Magnesium - Here’s an essential mineral that participates in over 300 enzyme reactions in the body. It also helps with muscle and nerve function, regulates blood pressure, and supports the immune system. Studies show that consuming sufficient Mg sources decreases Type 2 diabetes risk, which attributes to glucose control and insulin metabolism.
Manganese - Another essential trace mineral needed in small amounts to assist enzymes in processing amino acids, cholesterol, and glucose metabolism. The mineral is also associated with bone formation and blood clotting.
Zinc - This micronutrient plays a role in immune function and supports healthy growth and development during pregnancy, childhood, and adolescence. It is even required for a proper sense of taste and smell! Typically found in red meat and poultry, cashews and other nuts and legumes are excellent plant-based sources.
Phosphorus - A vital mineral found in this buttery nut is also a fundamental component of bones, teeth, DNA, and RNA. This mineral is a part of our cell membranes and makes up our body’s key energy source, ATP.
Want To Try Making Tasty Simple Recipes From Cashews?
Organic cashews can be enjoyed either raw or lightly roasted; the nutritional value is almost the same! By soaking them overnight, the range of uses in the kitchen expands to another level!
Easy Dairy-Free Sour Cream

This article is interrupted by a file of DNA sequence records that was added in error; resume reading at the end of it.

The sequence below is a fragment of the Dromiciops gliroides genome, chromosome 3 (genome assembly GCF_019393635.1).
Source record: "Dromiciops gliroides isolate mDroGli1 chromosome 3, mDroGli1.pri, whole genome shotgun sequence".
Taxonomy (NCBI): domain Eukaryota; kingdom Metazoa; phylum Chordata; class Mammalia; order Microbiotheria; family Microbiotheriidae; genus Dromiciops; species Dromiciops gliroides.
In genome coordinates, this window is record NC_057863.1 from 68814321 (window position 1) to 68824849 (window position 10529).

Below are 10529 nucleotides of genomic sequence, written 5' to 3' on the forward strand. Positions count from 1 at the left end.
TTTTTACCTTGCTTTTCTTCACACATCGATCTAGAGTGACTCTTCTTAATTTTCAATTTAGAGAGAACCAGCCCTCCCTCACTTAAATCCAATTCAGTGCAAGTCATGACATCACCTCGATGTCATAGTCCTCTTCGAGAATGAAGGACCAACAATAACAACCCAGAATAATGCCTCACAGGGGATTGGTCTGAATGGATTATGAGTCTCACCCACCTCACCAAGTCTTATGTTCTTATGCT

Cashew Cream Cheese
Vegan Herb and Cheese Sauce
How To Make Cashew Milk
Homemade Vegan Ranch Dressing
Rainbow Champagne No-Bake Cheesecake
Vegan Alfredo Purple Pad Thai
Organic Vegan Eggnog for Digestive Health
Eating Too Many Cashews?
According to the American Heart Association, the recommendation is a small handful (1.5 ounces) of whole unsalted nuts or 2 ounces of nut butter a day for protein and fat intake!
Moderation is key, as going overboard has its own setbacks and health concerns. Healthy fats are good for your body, but a balance with carbs and proteins must be factored in for optimal health results.
Oxalate is present in our diets in low quantities and is usually excreted through urine. There is ample oxalate content in cashews, so over consumption combined with low calcium intake can eventually cause damage to the kidneys. It's important to remember the composition of cashews is a large portion of fats; so casual snacking can quickly result in a high-calorie intake and possibly weight gain.
So how are you going to start incorporating cashews into your diet? Let us know in the comments below! Do you have any recipes you’d like to share with the Assuaged community? If so, please check out our ➡️Share a Recipe⬅️ page!
Let us know if you have any other questions about this fantastic little superfood that packs a nutritious punch! Or if you'd like to learn more about getting protein and other nutrients on a plant-based diet, check out How To Get Complete Protein From A Plant-Based Diet!